To a lot of people, all gloves are pretty much the same and there are no major differences. But on the contrary, gloves have a lot of differences. It is just that the differences may be difficult to discern by a lot of people. The differences and major features of the best ski/snowboard gloves will be covered.
No matter how thick your gloves may be, they can’t keep you warm when they are soaked. Your gloves need to be waterproof not just water resistant, so that your gloves will still keep you warm in the wettest of conditions.
Fit and Comfort
When they fit properly, you will be able to buckle your snowboard bindings and ski boots without removing them and you will also be able to get a firm grip on a trail maps, your phone etc. A common challenge with fitting is that the fingers may fit into the gloves perfectly but the width may be tight or too loose. Or the width may be perfect but the fingers may have problems.
Your gloves should fit firmly around your fingers and hand, but not too tight so that become uncomfortable after wearing them all day.
To mitigate this, if you have the opportunity, try on the gloves or mittens before buying or make sure they have have received good reviews and can be returned. You need gloves that fit your fingers firmly but ensure the material is of the type that expands slightly.
Dexterity and Durability
A great way to testing the fit of gloves or mittens, is that you should be able to push your hand down the mitten to the point where your fore finger parts ways with your thumb without much pressure. If you have to apply much inward pressure before touching, it means they are too small for you. Too much of a gap and they are likely too big.
This is a good way to separate two pairs of mittens if they seem to be about the same size and they both appear to fit your hands. An important fact to keep in mind is, that some gloves may feel a bit tight at first, but expand slightly within a few days and then fit perfectly.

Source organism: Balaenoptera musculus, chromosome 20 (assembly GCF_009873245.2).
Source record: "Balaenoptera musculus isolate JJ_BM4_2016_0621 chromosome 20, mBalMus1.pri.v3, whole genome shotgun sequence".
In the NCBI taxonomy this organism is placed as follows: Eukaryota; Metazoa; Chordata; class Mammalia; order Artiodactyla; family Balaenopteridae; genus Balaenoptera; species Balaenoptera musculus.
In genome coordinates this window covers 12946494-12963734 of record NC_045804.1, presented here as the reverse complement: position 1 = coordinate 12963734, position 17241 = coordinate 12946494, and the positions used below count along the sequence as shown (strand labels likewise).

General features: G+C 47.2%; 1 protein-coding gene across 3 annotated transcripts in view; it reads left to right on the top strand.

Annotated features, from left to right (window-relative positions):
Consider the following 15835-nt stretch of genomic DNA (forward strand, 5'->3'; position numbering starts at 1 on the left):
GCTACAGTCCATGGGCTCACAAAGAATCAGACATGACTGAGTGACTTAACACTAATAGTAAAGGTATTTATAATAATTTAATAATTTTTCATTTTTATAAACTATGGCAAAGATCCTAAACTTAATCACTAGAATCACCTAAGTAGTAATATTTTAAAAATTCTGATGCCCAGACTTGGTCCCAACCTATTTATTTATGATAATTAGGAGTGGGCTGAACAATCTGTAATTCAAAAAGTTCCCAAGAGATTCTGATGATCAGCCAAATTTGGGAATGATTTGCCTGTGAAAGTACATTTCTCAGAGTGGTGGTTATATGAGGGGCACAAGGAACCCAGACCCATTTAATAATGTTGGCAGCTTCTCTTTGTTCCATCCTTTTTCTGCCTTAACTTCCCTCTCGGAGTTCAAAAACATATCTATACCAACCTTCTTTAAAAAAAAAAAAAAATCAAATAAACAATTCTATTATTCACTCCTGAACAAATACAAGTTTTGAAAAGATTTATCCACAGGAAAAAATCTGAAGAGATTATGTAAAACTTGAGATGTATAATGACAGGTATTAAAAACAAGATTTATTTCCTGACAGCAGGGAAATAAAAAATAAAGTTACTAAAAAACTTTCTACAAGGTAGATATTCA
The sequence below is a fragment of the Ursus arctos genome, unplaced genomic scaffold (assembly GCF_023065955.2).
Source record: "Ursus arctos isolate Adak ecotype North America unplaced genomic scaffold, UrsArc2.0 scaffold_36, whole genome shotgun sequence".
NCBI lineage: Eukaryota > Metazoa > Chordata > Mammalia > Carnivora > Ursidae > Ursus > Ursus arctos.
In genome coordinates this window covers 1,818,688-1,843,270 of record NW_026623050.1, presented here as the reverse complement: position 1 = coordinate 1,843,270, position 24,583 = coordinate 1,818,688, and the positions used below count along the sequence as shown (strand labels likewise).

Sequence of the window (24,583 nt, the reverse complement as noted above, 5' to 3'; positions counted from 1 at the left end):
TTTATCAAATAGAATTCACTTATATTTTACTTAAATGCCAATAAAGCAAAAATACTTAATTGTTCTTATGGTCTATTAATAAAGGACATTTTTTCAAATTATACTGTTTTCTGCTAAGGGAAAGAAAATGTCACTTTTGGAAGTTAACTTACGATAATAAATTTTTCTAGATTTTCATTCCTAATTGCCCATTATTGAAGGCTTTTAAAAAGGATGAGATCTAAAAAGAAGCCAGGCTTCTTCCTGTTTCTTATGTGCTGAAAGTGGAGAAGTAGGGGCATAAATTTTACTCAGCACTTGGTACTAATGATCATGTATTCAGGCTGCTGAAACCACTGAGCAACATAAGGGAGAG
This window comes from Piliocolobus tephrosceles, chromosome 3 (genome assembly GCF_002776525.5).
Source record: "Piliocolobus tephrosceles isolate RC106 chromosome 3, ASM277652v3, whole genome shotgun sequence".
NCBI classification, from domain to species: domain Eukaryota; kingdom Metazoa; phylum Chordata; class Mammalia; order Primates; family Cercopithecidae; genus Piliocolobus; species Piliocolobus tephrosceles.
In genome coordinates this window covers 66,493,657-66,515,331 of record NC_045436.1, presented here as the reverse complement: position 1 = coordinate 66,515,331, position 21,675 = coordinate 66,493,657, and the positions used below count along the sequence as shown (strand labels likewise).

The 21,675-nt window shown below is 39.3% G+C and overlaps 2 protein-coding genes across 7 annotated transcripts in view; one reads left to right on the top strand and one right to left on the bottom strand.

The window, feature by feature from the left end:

Another necessary feature of good ski gloves is durability. But you can’t tell the durability of gloves just by looking them and feeling their texture. All of the below reviewed gloves have been time tested and proven themselves to be durable.
Since all good gloves must keep your hands warm, they must have a good quality insulation. The thicker the glove the warmer it will keep your hand. So, you may want to select the thickest pair of gloves. But there is a little twist involved. The thicker a glove is, the heavier and bulkier it becomes. So thicker is not necessarily better. It is best is to go for a moderate thickness.
Some modern gloves have the ability to use your touch screen device with your gloved forefinger. When it’s cold and windy and you need to use your phone on the slopes, you will really appreciate this feature! While it is fantastic feature only a few gloves and mittens give you this ability.
Having discussed the qualities of good gloves, all the below Men’s gloves reviewed below meet our demanding criteria.
In summary, all of the above gloves meet our minimum requirements for warmth, water resistance and durability.